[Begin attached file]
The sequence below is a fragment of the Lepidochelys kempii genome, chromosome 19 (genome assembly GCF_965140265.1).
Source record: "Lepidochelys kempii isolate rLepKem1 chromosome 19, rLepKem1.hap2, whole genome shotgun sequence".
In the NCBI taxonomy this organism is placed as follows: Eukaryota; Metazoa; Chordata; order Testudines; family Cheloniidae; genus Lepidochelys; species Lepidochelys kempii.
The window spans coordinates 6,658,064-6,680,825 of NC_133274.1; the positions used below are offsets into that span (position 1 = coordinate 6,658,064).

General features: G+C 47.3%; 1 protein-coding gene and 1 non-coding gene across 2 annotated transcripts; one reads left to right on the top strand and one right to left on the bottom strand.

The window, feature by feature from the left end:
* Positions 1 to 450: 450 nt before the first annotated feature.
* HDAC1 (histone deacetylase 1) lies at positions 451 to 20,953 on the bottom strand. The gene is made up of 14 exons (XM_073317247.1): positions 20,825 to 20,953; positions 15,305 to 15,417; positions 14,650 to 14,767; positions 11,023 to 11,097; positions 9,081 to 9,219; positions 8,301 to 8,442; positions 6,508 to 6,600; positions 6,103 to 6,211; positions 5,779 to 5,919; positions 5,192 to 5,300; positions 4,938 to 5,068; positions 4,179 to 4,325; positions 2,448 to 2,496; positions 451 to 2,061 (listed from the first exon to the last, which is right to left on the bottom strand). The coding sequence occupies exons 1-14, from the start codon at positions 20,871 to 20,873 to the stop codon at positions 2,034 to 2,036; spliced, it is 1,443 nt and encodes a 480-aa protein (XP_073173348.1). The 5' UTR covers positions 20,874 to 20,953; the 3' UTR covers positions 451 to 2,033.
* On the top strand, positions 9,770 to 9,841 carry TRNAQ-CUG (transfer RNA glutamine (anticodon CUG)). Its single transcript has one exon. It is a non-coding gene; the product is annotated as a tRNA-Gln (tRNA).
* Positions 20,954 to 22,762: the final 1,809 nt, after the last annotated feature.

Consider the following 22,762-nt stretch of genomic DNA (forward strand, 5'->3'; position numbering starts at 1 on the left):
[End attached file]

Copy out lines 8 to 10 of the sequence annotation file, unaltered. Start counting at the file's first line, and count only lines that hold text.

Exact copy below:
* HDAC1 (histone deacetylase 1) lies at positions 451 to 20,953 on the bottom strand. The gene is made up of 14 exons (XM_073317247.1): positions 20,825 to 20,953; positions 15,305 to 15,417; positions 14,650 to 14,767; positions 11,023 to 11,097; positions 9,081 to 9,219; positions 8,301 to 8,442; positions 6,508 to 6,600; positions 6,103 to 6,211; positions 5,779 to 5,919; positions 5,192 to 5,300; positions 4,938 to 5,068; positions 4,179 to 4,325; positions 2,448 to 2,496; positions 451 to 2,061 (listed from the first exon to the last, which is right to left on the bottom strand). The coding sequence occupies exons 1-14, from the start codon at positions 20,871 to 20,873 to the stop codon at positions 2,034 to 2,036; spliced, it is 1,443 nt and encodes a 480-aa protein (XP_073173348.1). The 5' UTR covers positions 20,874 to 20,953; the 3' UTR covers positions 451 to 2,033.
* On the top strand, positions 9,770 to 9,841 carry TRNAQ-CUG (transfer RNA glutamine (anticodon CUG)). Its single transcript has one exon. It is a non-coding gene; the product is annotated as a tRNA-Gln (tRNA).
* Positions 20,954 to 22,762: the final 1,809 nt, after the last annotated feature.